Nov 2011 11

by Yashar Ali

[King in Viva la TTC]

Three weeks ago, Christopher Chaney, a thirty-five year old man from Florida, was arrested by the FBI and charged with 26 counts of identity theft, unauthorized access to a protected computer, and wire-tapping. For days, Mr. Chaney’s case was splashed across the media because the victims of his illegal acts were famous women like actresses Scarlett Johannson and Mila Kunis. Mr. Chaney readily confessed to his crime and said that he had become addicted to hacking the email accounts of celebrities.

About a month earlier, Ms. Johannson had been working closely with the FBI to find the perpetrator and block the dissemination of nude and provocative photos that Christopher Chaney hacked from her cell phone/email account. These photos were personal in nature, taken in privacy, saved on her cell phone, and intended for her then-husband.

In the last few years, with the advent of social media and cellphone cameras, we have become all too familiar with the concept of hacked, leaked photos of public figures in provocative poses or in the nude. However, with the exception of the rare article, mainly in men’s magazines, we don’t often discuss how the taking of nude pictures plays out with people in everyday life. Instead, we focus on the politicians and entertainers who do it; obviously, their notoriety makes the photos much more interesting.

But it’s not just celebrities who are engaged in taking and sending sexy/nude pictures over phone and email. We, as society, are doing it. A recent survey conducted by the University of Rhode Island shows that 56 percent of college students report having received sexually explicit images via text message. That’s a sizable number.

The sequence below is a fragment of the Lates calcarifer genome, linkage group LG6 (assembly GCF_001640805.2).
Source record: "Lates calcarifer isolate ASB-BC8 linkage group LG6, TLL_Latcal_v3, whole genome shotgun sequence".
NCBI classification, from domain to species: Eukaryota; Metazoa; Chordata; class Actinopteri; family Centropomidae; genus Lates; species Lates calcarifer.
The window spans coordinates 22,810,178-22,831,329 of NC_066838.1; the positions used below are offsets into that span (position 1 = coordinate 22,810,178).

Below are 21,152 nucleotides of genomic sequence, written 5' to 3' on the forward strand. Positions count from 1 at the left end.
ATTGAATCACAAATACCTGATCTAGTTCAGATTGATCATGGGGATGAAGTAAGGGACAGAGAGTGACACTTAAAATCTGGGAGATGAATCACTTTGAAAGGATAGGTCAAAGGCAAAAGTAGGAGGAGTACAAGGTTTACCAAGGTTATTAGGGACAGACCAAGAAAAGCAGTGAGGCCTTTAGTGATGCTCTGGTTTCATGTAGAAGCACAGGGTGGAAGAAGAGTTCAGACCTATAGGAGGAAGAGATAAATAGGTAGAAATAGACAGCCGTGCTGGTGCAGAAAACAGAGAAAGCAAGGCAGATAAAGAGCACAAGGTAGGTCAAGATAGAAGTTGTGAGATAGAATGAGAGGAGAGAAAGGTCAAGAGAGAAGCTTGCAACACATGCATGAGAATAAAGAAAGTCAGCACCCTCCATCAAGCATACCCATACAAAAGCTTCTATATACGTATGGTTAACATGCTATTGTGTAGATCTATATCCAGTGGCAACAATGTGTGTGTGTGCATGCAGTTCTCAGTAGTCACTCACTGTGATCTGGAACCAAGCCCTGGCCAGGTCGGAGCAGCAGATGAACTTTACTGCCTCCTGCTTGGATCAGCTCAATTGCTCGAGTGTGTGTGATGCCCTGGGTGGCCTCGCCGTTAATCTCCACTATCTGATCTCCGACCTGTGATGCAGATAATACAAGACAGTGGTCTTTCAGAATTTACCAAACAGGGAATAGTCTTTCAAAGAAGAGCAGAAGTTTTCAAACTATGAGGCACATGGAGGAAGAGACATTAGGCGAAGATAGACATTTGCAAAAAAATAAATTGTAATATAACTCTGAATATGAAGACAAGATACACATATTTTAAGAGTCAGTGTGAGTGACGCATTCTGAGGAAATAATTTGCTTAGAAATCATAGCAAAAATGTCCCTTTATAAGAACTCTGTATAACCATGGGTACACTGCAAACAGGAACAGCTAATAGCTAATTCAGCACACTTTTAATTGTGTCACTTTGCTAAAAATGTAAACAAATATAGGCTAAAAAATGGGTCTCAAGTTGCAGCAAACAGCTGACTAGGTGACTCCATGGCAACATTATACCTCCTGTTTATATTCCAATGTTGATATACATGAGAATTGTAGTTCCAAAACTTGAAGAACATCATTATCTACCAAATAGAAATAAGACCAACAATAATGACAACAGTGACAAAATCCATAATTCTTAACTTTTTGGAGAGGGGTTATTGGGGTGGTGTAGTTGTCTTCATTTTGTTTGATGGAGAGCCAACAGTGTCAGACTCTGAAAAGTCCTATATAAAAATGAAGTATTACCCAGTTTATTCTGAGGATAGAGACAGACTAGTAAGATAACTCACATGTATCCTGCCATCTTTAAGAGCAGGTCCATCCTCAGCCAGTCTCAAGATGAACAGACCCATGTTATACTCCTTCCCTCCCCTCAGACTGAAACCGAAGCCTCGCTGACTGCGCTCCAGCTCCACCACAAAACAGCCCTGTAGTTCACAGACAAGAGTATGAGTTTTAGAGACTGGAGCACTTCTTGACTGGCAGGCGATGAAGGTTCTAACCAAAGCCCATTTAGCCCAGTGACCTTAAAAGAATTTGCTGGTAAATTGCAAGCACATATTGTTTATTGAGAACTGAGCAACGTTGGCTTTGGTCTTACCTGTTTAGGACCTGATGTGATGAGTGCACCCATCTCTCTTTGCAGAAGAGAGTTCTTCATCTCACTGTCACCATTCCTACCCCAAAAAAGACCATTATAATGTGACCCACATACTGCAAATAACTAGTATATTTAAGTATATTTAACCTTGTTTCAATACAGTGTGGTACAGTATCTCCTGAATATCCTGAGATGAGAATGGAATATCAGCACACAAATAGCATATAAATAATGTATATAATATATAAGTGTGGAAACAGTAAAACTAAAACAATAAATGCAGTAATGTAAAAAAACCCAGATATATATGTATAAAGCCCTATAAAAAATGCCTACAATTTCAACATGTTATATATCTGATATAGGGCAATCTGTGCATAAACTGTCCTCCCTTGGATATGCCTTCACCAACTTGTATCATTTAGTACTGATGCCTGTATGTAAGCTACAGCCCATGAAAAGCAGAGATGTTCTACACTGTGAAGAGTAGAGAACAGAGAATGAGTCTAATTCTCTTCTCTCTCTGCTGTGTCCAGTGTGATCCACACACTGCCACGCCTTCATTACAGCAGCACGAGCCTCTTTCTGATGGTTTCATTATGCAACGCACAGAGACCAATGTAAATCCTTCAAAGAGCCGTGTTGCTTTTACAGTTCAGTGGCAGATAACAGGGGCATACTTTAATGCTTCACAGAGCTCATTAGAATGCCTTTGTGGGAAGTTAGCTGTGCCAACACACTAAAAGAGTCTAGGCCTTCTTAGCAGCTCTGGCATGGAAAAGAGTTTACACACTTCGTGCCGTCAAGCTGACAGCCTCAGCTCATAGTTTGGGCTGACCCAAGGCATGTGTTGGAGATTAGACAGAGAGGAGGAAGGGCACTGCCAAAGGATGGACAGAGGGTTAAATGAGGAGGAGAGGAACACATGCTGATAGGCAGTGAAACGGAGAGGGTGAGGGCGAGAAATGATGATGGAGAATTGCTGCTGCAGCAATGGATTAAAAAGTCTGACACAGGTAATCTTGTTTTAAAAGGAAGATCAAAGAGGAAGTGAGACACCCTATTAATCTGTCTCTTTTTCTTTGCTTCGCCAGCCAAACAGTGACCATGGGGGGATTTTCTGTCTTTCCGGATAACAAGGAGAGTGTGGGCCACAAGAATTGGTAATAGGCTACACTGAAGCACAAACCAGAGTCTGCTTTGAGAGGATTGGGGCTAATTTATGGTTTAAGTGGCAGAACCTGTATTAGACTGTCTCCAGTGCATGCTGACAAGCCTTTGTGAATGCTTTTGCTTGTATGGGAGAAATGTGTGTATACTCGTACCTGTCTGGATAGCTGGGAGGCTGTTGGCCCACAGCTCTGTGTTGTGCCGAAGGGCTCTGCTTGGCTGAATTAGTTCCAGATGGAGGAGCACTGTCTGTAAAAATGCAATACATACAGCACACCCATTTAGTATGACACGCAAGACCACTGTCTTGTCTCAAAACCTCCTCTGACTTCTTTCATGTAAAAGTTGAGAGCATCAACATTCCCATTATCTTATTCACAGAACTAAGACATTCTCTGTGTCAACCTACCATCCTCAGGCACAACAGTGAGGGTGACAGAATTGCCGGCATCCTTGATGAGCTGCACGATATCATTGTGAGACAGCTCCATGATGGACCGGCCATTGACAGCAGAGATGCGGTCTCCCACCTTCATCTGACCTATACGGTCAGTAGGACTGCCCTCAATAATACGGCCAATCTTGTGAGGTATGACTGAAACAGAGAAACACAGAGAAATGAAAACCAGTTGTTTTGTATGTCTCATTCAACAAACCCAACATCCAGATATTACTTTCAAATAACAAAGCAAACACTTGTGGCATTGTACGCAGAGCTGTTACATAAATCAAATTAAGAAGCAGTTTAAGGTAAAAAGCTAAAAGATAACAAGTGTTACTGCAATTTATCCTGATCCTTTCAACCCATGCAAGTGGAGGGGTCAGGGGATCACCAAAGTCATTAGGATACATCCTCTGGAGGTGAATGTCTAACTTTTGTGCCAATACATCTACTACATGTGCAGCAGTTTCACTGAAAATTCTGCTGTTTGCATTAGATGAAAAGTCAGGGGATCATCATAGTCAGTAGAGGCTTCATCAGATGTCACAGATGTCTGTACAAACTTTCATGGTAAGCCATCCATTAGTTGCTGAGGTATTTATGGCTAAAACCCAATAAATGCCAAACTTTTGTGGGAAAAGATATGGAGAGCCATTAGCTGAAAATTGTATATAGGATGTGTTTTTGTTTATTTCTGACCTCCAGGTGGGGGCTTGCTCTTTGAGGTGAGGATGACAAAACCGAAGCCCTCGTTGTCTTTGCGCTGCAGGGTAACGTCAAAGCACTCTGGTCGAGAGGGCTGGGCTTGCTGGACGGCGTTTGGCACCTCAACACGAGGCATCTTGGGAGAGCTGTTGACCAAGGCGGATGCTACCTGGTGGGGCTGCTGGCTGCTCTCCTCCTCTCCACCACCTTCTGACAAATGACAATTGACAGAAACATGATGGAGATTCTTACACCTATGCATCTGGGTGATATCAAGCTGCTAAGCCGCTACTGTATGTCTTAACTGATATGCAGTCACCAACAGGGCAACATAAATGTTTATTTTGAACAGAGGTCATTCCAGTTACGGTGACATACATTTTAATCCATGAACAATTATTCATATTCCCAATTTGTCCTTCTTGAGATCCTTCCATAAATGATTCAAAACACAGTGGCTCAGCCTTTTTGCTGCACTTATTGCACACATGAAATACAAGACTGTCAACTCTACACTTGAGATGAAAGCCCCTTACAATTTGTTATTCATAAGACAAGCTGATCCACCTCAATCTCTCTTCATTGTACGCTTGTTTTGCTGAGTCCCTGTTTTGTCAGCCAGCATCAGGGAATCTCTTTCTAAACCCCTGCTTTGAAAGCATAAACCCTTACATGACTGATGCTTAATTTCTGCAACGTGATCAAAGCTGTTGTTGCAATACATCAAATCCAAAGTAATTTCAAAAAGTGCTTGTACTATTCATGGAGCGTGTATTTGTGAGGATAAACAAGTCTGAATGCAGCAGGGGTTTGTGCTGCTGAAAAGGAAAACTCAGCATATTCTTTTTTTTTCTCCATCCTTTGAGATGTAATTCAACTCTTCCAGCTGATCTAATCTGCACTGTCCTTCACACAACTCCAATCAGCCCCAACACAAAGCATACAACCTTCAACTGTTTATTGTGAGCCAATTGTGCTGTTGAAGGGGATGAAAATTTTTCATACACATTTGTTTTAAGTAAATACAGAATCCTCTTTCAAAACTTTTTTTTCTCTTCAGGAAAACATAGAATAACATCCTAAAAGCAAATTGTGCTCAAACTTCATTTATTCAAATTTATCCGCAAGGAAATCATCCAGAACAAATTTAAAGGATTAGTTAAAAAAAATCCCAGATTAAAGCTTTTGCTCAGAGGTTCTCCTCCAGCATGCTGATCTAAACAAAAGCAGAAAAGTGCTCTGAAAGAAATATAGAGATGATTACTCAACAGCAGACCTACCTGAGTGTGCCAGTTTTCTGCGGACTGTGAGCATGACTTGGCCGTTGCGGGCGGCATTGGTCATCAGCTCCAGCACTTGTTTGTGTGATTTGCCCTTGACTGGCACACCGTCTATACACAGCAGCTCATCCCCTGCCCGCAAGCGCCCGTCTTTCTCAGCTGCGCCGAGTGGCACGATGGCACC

I am talking about the idea of “sexting,” which is defined as sending explicit messages via text message and also sending nude photos through the same technology. For purposes of this column, I am specifically writing about the widespread phenomena of sharing nude pictures via text message and email.

When I asked my friend Michelle, who is 31, about whether she has ever been asked to send provocative images by her boyfriend, she replied in the affirmative: “Most of the men I’ve dated or hung out with have asked me to text them a sexy pic. And there’s no way I would do it, I wouldn’t even do for the man I marry, I don’t know where those pics are gonna end up.”

But that’s not the end of it. These men don’t just respectfully give up on the asking. As soon as Michelle would say “no,” these men would start a campaign to convince her that they deserved or needed a provocative or nude photo.

“It was kind of pathetic, they would do something nice and claim they deserved a reward (a nude picture), or they would beg repeatedly multiple times a day, hoping I would just give up.”

Of course, these men had more courage because they texted her requests for nude pictures, rather than asking her for these pictures or any other sexual act, in person.

Most of us, men and women, remember the saying, “just the tip.” Google it. And most teen-aged girls, or hell, even adult women, have heard phrases like, “Come on baby, let me just put the tip in.”